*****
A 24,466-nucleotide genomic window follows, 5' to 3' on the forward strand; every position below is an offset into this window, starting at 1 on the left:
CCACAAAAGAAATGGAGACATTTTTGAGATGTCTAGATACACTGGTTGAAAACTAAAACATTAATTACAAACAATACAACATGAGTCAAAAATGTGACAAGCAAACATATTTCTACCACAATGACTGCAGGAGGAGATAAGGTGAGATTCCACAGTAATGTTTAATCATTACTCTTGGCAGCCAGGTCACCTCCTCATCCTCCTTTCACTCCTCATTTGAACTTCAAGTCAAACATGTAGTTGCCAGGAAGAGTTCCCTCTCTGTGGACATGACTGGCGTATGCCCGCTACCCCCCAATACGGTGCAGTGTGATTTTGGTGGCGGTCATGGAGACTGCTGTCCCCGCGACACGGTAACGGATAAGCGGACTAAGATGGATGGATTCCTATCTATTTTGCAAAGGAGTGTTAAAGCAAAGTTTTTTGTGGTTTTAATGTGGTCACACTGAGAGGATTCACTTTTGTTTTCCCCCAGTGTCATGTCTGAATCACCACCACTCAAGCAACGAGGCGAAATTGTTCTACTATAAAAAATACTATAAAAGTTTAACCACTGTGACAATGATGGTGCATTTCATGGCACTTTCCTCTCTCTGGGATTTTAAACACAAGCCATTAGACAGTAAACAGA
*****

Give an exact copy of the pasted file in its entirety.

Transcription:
A 24,466-nucleotide genomic window follows, 5' to 3' on the forward strand; every position below is an offset into this window, starting at 1 on the left:
CCACAAAAGAAATGGAGACATTTTTGAGATGTCTAGATACACTGGTTGAAAACTAAAACATTAATTACAAACAATACAACATGAGTCAAAAATGTGACAAGCAAACATATTTCTACCACAATGACTGCAGGAGGAGATAAGGTGAGATTCCACAGTAATGTTTAATCATTACTCTTGGCAGCCAGGTCACCTCCTCATCCTCCTTTCACTCCTCATTTGAACTTCAAGTCAAACATGTAGTTGCCAGGAAGAGTTCCCTCTCTGTGGACATGACTGGCGTATGCCCGCTACCCCCCAATACGGTGCAGTGTGATTTTGGTGGCGGTCATGGAGACTGCTGTCCCCGCGACACGGTAACGGATAAGCGGACTAAGATGGATGGATTCCTATCTATTTTGCAAAGGAGTGTTAAAGCAAAGTTTTTTGTGGTTTTAATGTGGTCACACTGAGAGGATTCACTTTTGTTTTCCCCCAGTGTCATGTCTGAATCACCACCACTCAAGCAACGAGGCGAAATTGTTCTACTATAAAAAATACTATAAAAGTTTAACCACTGTGACAATGATGGTGCATTTCATGGCACTTTCCTCTCTCTGGGATTTTAAACACAAGCCATTAGACAGTAAACAGA